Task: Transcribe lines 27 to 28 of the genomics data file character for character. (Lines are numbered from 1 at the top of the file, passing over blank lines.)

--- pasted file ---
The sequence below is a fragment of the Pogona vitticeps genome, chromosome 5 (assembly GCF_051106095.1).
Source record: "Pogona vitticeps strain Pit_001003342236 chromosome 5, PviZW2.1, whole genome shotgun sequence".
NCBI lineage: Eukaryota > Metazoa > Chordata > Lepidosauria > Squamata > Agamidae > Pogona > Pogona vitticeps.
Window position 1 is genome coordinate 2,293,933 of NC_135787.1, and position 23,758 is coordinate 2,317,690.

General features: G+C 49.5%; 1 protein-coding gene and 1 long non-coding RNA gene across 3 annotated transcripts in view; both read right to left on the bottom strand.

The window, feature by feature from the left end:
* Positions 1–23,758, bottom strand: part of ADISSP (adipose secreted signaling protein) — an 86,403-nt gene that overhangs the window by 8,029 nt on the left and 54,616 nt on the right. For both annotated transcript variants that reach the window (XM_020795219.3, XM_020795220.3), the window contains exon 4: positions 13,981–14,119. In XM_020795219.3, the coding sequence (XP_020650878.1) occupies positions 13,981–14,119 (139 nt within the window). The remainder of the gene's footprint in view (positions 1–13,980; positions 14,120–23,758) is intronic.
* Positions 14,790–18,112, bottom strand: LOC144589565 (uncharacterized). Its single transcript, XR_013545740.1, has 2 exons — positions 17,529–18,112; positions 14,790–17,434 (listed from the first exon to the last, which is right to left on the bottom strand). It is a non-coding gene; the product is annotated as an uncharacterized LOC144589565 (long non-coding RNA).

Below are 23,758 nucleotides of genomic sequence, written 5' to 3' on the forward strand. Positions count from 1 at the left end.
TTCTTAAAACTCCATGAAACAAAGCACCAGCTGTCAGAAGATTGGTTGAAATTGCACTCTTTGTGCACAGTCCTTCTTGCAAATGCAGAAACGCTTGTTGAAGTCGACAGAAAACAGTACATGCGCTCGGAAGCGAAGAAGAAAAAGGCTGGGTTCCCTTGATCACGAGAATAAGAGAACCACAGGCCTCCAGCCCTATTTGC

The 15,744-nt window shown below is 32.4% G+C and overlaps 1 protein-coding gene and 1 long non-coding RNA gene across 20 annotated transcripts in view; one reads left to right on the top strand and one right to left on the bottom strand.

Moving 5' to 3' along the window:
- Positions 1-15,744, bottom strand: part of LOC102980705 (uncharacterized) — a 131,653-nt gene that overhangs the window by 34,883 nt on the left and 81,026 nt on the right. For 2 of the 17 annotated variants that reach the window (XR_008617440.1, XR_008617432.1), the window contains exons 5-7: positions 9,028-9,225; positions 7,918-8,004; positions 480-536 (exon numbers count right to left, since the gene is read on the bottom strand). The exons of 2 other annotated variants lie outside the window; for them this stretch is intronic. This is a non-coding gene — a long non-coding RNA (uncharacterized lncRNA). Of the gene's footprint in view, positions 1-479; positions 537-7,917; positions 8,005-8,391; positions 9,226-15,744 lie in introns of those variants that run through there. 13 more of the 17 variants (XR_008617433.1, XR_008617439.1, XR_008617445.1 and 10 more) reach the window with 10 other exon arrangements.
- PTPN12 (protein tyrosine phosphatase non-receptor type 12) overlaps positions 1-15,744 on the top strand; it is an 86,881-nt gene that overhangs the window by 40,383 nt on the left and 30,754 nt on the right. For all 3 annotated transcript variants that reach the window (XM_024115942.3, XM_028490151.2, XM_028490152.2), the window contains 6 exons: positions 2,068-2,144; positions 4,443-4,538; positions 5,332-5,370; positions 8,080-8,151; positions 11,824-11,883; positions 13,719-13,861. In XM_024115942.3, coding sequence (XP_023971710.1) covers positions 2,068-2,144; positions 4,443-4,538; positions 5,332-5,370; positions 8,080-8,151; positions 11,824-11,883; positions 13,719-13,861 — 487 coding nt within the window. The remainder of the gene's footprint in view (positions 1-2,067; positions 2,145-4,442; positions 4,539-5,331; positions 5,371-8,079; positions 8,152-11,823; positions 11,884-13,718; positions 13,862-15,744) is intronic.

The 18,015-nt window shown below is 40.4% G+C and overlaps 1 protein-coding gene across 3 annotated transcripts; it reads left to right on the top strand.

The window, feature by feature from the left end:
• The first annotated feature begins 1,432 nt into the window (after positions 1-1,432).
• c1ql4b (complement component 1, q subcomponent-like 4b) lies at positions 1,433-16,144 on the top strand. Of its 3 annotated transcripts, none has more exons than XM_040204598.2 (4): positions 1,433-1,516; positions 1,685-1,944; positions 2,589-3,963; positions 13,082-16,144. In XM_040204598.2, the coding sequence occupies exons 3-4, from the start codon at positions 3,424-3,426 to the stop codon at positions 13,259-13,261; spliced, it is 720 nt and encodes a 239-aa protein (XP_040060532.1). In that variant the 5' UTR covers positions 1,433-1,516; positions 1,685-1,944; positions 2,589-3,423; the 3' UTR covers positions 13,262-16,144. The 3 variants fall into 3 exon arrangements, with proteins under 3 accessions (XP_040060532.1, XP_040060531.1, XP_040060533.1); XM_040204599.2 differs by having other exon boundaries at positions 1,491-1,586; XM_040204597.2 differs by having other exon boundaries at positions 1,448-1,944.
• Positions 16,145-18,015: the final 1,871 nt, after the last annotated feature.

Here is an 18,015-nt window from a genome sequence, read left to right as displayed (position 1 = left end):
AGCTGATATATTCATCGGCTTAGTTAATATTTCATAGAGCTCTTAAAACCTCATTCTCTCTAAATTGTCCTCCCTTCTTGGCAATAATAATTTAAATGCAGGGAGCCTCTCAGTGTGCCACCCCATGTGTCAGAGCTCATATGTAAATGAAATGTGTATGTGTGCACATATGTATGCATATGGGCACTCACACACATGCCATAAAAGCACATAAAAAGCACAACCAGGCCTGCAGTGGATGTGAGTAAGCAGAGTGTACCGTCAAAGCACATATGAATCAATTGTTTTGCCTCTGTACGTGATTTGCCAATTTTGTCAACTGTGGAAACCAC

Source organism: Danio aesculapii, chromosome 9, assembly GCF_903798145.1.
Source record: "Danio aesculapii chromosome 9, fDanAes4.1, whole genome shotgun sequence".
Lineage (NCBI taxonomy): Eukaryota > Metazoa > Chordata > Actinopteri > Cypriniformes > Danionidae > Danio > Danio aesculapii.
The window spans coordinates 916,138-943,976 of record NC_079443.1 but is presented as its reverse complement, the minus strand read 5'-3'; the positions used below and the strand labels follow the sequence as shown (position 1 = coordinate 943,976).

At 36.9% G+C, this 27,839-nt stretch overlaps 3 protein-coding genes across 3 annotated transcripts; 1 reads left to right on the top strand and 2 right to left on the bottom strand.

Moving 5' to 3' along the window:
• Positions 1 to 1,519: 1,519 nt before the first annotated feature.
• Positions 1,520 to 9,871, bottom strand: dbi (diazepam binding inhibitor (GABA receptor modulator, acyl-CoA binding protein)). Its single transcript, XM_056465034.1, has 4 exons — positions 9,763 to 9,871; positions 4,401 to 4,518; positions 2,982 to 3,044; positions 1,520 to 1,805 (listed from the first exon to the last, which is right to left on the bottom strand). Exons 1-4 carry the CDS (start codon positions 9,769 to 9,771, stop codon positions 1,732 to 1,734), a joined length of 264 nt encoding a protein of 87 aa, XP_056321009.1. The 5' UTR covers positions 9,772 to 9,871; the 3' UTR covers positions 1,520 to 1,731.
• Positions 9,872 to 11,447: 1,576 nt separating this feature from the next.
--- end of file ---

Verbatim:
Moving 5' to 3' along the window:
• Positions 1 to 1,519: 1,519 nt before the first annotated feature.